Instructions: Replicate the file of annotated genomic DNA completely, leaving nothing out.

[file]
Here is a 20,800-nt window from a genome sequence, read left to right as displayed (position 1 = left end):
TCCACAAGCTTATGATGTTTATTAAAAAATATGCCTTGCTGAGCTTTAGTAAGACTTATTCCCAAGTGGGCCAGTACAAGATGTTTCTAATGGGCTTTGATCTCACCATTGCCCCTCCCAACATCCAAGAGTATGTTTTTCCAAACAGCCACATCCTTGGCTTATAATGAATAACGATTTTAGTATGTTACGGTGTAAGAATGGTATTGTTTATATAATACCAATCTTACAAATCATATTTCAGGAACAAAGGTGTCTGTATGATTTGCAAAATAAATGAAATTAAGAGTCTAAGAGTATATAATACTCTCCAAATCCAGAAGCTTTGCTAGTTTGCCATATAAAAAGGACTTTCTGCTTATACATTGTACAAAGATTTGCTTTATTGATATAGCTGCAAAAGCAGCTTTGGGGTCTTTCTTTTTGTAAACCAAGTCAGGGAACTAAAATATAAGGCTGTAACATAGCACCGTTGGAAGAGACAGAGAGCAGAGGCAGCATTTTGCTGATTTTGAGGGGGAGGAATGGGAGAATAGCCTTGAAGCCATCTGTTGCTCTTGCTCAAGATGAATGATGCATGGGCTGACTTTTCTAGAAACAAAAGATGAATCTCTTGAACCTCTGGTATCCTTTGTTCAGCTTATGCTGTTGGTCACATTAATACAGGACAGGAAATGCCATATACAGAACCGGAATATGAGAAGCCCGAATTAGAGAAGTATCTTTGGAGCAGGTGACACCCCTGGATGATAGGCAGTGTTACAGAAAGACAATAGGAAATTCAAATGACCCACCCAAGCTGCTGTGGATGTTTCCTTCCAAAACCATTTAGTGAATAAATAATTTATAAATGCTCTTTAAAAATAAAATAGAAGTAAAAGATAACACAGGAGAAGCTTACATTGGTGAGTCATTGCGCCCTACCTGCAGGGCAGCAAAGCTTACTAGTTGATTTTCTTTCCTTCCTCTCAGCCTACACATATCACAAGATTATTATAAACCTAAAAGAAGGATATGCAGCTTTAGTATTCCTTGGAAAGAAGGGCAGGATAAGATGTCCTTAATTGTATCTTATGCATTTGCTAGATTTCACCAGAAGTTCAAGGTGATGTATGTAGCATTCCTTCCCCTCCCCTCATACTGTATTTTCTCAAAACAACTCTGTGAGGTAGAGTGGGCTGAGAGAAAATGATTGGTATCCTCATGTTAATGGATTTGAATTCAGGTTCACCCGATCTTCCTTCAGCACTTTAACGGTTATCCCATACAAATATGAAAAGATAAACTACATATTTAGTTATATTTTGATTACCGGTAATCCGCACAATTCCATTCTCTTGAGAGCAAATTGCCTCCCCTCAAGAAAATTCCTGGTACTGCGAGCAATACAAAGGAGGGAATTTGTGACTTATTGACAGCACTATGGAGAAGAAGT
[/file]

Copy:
Here is a 20,800-nt window from a genome sequence, read left to right as displayed (position 1 = left end):
TCCACAAGCTTATGATGTTTATTAAAAAATATGCCTTGCTGAGCTTTAGTAAGACTTATTCCCAAGTGGGCCAGTACAAGATGTTTCTAATGGGCTTTGATCTCACCATTGCCCCTCCCAACATCCAAGAGTATGTTTTTCCAAACAGCCACATCCTTGGCTTATAATGAATAACGATTTTAGTATGTTACGGTGTAAGAATGGTATTGTTTATATAATACCAATCTTACAAATCATATTTCAGGAACAAAGGTGTCTGTATGATTTGCAAAATAAATGAAATTAAGAGTCTAAGAGTATATAATACTCTCCAAATCCAGAAGCTTTGCTAGTTTGCCATATAAAAAGGACTTTCTGCTTATACATTGTACAAAGATTTGCTTTATTGATATAGCTGCAAAAGCAGCTTTGGGGTCTTTCTTTTTGTAAACCAAGTCAGGGAACTAAAATATAAGGCTGTAACATAGCACCGTTGGAAGAGACAGAGAGCAGAGGCAGCATTTTGCTGATTTTGAGGGGGAGGAATGGGAGAATAGCCTTGAAGCCATCTGTTGCTCTTGCTCAAGATGAATGATGCATGGGCTGACTTTTCTAGAAACAAAAGATGAATCTCTTGAACCTCTGGTATCCTTTGTTCAGCTTATGCTGTTGGTCACATTAATACAGGACAGGAAATGCCATATACAGAACCGGAATATGAGAAGCCCGAATTAGAGAAGTATCTTTGGAGCAGGTGACACCCCTGGATGATAGGCAGTGTTACAGAAAGACAATAGGAAATTCAAATGACCCACCCAAGCTGCTGTGGATGTTTCCTTCCAAAACCATTTAGTGAATAAATAATTTATAAATGCTCTTTAAAAATAAAATAGAAGTAAAAGATAACACAGGAGAAGCTTACATTGGTGAGTCATTGCGCCCTACCTGCAGGGCAGCAAAGCTTACTAGTTGATTTTCTTTCCTTCCTCTCAGCCTACACATATCACAAGATTATTATAAACCTAAAAGAAGGATATGCAGCTTTAGTATTCCTTGGAAAGAAGGGCAGGATAAGATGTCCTTAATTGTATCTTATGCATTTGCTAGATTTCACCAGAAGTTCAAGGTGATGTATGTAGCATTCCTTCCCCTCCCCTCATACTGTATTTTCTCAAAACAACTCTGTGAGGTAGAGTGGGCTGAGAGAAAATGATTGGTATCCTCATGTTAATGGATTTGAATTCAGGTTCACCCGATCTTCCTTCAGCACTTTAACGGTTATCCCATACAAATATGAAAAGATAAACTACATATTTAGTTATATTTTGATTACCGGTAATCCGCACAATTCCATTCTCTTGAGAGCAAATTGCCTCCCCTCAAGAAAATTCCTGGTACTGCGAGCAATACAAAGGAGGGAATTTGTGACTTATTGACAGCACTATGGAGAAGAAGT